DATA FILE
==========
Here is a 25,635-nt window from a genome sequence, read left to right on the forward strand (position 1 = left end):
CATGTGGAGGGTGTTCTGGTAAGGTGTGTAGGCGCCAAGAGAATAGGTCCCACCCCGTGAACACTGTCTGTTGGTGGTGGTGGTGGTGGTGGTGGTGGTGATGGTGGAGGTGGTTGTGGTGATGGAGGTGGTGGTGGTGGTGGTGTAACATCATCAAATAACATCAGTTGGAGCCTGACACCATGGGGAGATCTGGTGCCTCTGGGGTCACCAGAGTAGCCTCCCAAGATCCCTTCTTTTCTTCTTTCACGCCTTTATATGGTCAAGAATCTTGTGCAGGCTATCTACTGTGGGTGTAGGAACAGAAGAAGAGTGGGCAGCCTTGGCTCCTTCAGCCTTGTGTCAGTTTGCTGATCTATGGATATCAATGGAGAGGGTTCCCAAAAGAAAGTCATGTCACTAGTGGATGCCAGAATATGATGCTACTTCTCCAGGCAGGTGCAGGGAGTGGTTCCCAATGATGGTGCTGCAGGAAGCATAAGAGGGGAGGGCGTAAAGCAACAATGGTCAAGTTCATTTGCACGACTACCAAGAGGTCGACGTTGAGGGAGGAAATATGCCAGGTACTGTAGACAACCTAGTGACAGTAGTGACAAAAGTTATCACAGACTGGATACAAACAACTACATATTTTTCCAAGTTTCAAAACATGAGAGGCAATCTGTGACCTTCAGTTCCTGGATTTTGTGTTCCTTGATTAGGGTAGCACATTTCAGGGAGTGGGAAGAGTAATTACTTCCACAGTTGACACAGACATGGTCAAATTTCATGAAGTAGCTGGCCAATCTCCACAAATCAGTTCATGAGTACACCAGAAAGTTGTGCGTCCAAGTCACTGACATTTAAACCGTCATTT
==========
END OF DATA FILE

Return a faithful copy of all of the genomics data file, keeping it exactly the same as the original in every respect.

Here is a 25,635-nt window from a genome sequence, read left to right on the forward strand (position 1 = left end):
CATGTGGAGGGTGTTCTGGTAAGGTGTGTAGGCGCCAAGAGAATAGGTCCCACCCCGTGAACACTGTCTGTTGGTGGTGGTGGTGGTGGTGGTGGTGGTGATGGTGGAGGTGGTTGTGGTGATGGAGGTGGTGGTGGTGGTGGTGTAACATCATCAAATAACATCAGTTGGAGCCTGACACCATGGGGAGATCTGGTGCCTCTGGGGTCACCAGAGTAGCCTCCCAAGATCCCTTCTTTTCTTCTTTCACGCCTTTATATGGTCAAGAATCTTGTGCAGGCTATCTACTGTGGGTGTAGGAACAGAAGAAGAGTGGGCAGCCTTGGCTCCTTCAGCCTTGTGTCAGTTTGCTGATCTATGGATATCAATGGAGAGGGTTCCCAAAAGAAAGTCATGTCACTAGTGGATGCCAGAATATGATGCTACTTCTCCAGGCAGGTGCAGGGAGTGGTTCCCAATGATGGTGCTGCAGGAAGCATAAGAGGGGAGGGCGTAAAGCAACAATGGTCAAGTTCATTTGCACGACTACCAAGAGGTCGACGTTGAGGGAGGAAATATGCCAGGTACTGTAGACAACCTAGTGACAGTAGTGACAAAAGTTATCACAGACTGGATACAAACAACTACATATTTTTCCAAGTTTCAAAACATGAGAGGCAATCTGTGACCTTCAGTTCCTGGATTTTGTGTTCCTTGATTAGGGTAGCACATTTCAGGGAGTGGGAAGAGTAATTACTTCCACAGTTGACACAGACATGGTCAAATTTCATGAAGTAGCTGGCCAATCTCCACAAATCAGTTCATGAGTACACCAGAAAGTTGTGCGTCCAAGTCACTGACATTTAAACCGTCATTT